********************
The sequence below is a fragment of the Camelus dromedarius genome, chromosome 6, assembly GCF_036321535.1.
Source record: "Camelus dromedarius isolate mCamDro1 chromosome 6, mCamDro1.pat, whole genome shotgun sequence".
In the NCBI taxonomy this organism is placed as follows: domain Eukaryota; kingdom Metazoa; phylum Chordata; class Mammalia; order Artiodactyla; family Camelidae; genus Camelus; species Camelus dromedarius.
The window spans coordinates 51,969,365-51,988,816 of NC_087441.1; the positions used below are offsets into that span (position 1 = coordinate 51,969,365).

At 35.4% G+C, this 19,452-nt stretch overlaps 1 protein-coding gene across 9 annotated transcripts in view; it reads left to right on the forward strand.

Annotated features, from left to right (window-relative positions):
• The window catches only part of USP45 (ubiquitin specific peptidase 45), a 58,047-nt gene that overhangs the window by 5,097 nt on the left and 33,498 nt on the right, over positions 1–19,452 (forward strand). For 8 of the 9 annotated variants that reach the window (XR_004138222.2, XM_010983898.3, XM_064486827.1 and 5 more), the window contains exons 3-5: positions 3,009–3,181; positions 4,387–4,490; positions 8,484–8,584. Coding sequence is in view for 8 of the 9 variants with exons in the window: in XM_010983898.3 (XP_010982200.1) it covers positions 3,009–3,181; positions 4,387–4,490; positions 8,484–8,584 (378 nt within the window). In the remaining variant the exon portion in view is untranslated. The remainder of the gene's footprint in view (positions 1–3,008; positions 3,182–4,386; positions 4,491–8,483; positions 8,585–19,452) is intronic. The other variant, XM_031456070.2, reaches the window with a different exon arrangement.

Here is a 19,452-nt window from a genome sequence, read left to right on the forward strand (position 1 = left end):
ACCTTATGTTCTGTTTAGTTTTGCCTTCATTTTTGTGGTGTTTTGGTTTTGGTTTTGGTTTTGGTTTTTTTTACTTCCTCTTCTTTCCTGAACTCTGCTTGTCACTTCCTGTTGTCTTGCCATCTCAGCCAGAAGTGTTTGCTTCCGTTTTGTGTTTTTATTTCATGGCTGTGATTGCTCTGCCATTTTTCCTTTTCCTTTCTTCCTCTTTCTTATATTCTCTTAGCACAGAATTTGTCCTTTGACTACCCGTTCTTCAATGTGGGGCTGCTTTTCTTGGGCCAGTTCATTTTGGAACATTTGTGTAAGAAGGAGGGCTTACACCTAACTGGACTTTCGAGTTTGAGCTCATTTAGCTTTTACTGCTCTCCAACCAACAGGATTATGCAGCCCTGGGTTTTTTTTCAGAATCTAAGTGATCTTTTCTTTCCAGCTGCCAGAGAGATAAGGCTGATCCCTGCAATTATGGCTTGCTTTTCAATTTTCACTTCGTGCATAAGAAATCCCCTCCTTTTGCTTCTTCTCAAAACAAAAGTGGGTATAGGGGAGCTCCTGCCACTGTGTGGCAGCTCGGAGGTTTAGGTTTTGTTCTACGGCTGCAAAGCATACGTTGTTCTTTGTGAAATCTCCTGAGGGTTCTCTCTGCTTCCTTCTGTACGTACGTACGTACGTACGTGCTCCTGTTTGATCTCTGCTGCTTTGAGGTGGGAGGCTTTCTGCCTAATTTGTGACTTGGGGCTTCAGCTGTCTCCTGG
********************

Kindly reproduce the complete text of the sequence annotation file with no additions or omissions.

The sequence below is a fragment of the Camelus dromedarius genome, chromosome 6, assembly GCF_036321535.1.
Source record: "Camelus dromedarius isolate mCamDro1 chromosome 6, mCamDro1.pat, whole genome shotgun sequence".
In the NCBI taxonomy this organism is placed as follows: domain Eukaryota; kingdom Metazoa; phylum Chordata; class Mammalia; order Artiodactyla; family Camelidae; genus Camelus; species Camelus dromedarius.
The window spans coordinates 51,969,365-51,988,816 of NC_087441.1; the positions used below are offsets into that span (position 1 = coordinate 51,969,365).

At 35.4% G+C, this 19,452-nt stretch overlaps 1 protein-coding gene across 9 annotated transcripts in view; it reads left to right on the forward strand.

Annotated features, from left to right (window-relative positions):
• The window catches only part of USP45 (ubiquitin specific peptidase 45), a 58,047-nt gene that overhangs the window by 5,097 nt on the left and 33,498 nt on the right, over positions 1–19,452 (forward strand). For 8 of the 9 annotated variants that reach the window (XR_004138222.2, XM_010983898.3, XM_064486827.1 and 5 more), the window contains exons 3-5: positions 3,009–3,181; positions 4,387–4,490; positions 8,484–8,584. Coding sequence is in view for 8 of the 9 variants with exons in the window: in XM_010983898.3 (XP_010982200.1) it covers positions 3,009–3,181; positions 4,387–4,490; positions 8,484–8,584 (378 nt within the window). In the remaining variant the exon portion in view is untranslated. The remainder of the gene's footprint in view (positions 1–3,008; positions 3,182–4,386; positions 4,491–8,483; positions 8,585–19,452) is intronic. The other variant, XM_031456070.2, reaches the window with a different exon arrangement.

Here is a 19,452-nt window from a genome sequence, read left to right on the forward strand (position 1 = left end):
ACCTTATGTTCTGTTTAGTTTTGCCTTCATTTTTGTGGTGTTTTGGTTTTGGTTTTGGTTTTGGTTTTTTTTACTTCCTCTTCTTTCCTGAACTCTGCTTGTCACTTCCTGTTGTCTTGCCATCTCAGCCAGAAGTGTTTGCTTCCGTTTTGTGTTTTTATTTCATGGCTGTGATTGCTCTGCCATTTTTCCTTTTCCTTTCTTCCTCTTTCTTATATTCTCTTAGCACAGAATTTGTCCTTTGACTACCCGTTCTTCAATGTGGGGCTGCTTTTCTTGGGCCAGTTCATTTTGGAACATTTGTGTAAGAAGGAGGGCTTACACCTAACTGGACTTTCGAGTTTGAGCTCATTTAGCTTTTACTGCTCTCCAACCAACAGGATTATGCAGCCCTGGGTTTTTTTTCAGAATCTAAGTGATCTTTTCTTTCCAGCTGCCAGAGAGATAAGGCTGATCCCTGCAATTATGGCTTGCTTTTCAATTTTCACTTCGTGCATAAGAAATCCCCTCCTTTTGCTTCTTCTCAAAACAAAAGTGGGTATAGGGGAGCTCCTGCCACTGTGTGGCAGCTCGGAGGTTTAGGTTTTGTTCTACGGCTGCAAAGCATACGTTGTTCTTTGTGAAATCTCCTGAGGGTTCTCTCTGCTTCCTTCTGTACGTACGTACGTACGTACGTGCTCCTGTTTGATCTCTGCTGCTTTGAGGTGGGAGGCTTTCTGCCTAATTTGTGACTTGGGGCTTCAGCTGTCTCCTGG